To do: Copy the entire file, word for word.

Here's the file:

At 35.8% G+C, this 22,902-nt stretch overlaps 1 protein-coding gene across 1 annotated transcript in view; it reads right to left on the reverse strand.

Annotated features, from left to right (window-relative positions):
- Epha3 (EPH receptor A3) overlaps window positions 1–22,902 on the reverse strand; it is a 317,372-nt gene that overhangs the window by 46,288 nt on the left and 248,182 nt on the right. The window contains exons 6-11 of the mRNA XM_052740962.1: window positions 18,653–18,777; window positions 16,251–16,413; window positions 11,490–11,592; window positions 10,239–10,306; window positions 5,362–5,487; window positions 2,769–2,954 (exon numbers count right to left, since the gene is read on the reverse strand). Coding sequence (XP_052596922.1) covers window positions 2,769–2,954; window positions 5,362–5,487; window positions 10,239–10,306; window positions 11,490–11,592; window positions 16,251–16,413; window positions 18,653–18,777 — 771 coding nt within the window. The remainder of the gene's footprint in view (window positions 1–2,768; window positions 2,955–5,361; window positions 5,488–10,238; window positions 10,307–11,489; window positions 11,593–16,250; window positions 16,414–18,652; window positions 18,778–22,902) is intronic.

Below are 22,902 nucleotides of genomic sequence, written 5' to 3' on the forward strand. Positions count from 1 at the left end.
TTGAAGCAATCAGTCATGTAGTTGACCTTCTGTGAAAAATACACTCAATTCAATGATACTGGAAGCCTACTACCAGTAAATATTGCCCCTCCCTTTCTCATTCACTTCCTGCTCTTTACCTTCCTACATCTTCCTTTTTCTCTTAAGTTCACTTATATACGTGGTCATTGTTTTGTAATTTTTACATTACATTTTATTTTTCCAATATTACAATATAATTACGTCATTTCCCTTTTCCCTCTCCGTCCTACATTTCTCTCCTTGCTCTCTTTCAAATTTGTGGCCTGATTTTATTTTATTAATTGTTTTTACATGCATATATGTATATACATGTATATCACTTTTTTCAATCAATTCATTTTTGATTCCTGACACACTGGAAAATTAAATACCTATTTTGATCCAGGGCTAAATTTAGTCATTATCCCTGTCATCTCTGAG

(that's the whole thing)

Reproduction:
At 35.8% G+C, this 22,902-nt stretch overlaps 1 protein-coding gene across 1 annotated transcript in view; it reads right to left on the reverse strand.

Annotated features, from left to right (window-relative positions):
- Epha3 (EPH receptor A3) overlaps window positions 1–22,902 on the reverse strand; it is a 317,372-nt gene that overhangs the window by 46,288 nt on the left and 248,182 nt on the right. The window contains exons 6-11 of the mRNA XM_052740962.1: window positions 18,653–18,777; window positions 16,251–16,413; window positions 11,490–11,592; window positions 10,239–10,306; window positions 5,362–5,487; window positions 2,769–2,954 (exon numbers count right to left, since the gene is read on the reverse strand). Coding sequence (XP_052596922.1) covers window positions 2,769–2,954; window positions 5,362–5,487; window positions 10,239–10,306; window positions 11,490–11,592; window positions 16,251–16,413; window positions 18,653–18,777 — 771 coding nt within the window. The remainder of the gene's footprint in view (window positions 1–2,768; window positions 2,955–5,361; window positions 5,488–10,238; window positions 10,307–11,489; window positions 11,593–16,250; window positions 16,414–18,652; window positions 18,778–22,902) is intronic.

Below are 22,902 nucleotides of genomic sequence, written 5' to 3' on the forward strand. Positions count from 1 at the left end.
TTGAAGCAATCAGTCATGTAGTTGACCTTCTGTGAAAAATACACTCAATTCAATGATACTGGAAGCCTACTACCAGTAAATATTGCCCCTCCCTTTCTCATTCACTTCCTGCTCTTTACCTTCCTACATCTTCCTTTTTCTCTTAAGTTCACTTATATACGTGGTCATTGTTTTGTAATTTTTACATTACATTTTATTTTTCCAATATTACAATATAATTACGTCATTTCCCTTTTCCCTCTCCGTCCTACATTTCTCTCCTTGCTCTCTTTCAAATTTGTGGCCTGATTTTATTTTATTAATTGTTTTTACATGCATATATGTATATACATGTATATCACTTTTTTCAATCAATTCATTTTTGATTCCTGACACACTGGAAAATTAAATACCTATTTTGATCCAGGGCTAAATTTAGTCATTATCCCTGTCATCTCTGAG